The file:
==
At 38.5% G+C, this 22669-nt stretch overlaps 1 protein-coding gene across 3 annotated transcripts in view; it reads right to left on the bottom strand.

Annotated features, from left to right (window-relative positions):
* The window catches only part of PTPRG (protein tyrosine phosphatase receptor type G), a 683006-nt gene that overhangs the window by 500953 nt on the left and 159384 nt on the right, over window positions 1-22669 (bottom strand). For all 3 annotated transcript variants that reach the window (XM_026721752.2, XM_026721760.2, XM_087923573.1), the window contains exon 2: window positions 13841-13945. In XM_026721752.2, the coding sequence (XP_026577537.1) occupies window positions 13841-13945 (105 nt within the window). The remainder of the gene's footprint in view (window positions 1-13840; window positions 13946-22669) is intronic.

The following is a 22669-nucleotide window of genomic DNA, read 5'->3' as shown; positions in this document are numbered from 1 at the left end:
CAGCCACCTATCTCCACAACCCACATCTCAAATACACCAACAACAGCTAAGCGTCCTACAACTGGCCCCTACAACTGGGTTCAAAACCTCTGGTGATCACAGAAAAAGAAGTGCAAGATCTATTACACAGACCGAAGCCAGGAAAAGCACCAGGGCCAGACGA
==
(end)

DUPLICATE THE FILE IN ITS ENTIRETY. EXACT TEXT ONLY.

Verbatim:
At 38.5% G+C, this 22669-nt stretch overlaps 1 protein-coding gene across 3 annotated transcripts in view; it reads right to left on the bottom strand.

Annotated features, from left to right (window-relative positions):
* The window catches only part of PTPRG (protein tyrosine phosphatase receptor type G), a 683006-nt gene that overhangs the window by 500953 nt on the left and 159384 nt on the right, over window positions 1-22669 (bottom strand). For all 3 annotated transcript variants that reach the window (XM_026721752.2, XM_026721760.2, XM_087923573.1), the window contains exon 2: window positions 13841-13945. In XM_026721752.2, the coding sequence (XP_026577537.1) occupies window positions 13841-13945 (105 nt within the window). The remainder of the gene's footprint in view (window positions 1-13840; window positions 13946-22669) is intronic.

The following is a 22669-nucleotide window of genomic DNA, read 5'->3' as shown; positions in this document are numbered from 1 at the left end:
CAGCCACCTATCTCCACAACCCACATCTCAAATACACCAACAACAGCTAAGCGTCCTACAACTGGCCCCTACAACTGGGTTCAAAACCTCTGGTGATCACAGAAAAAGAAGTGCAAGATCTATTACACAGACCGAAGCCAGGAAAAGCACCAGGGCCAGACGA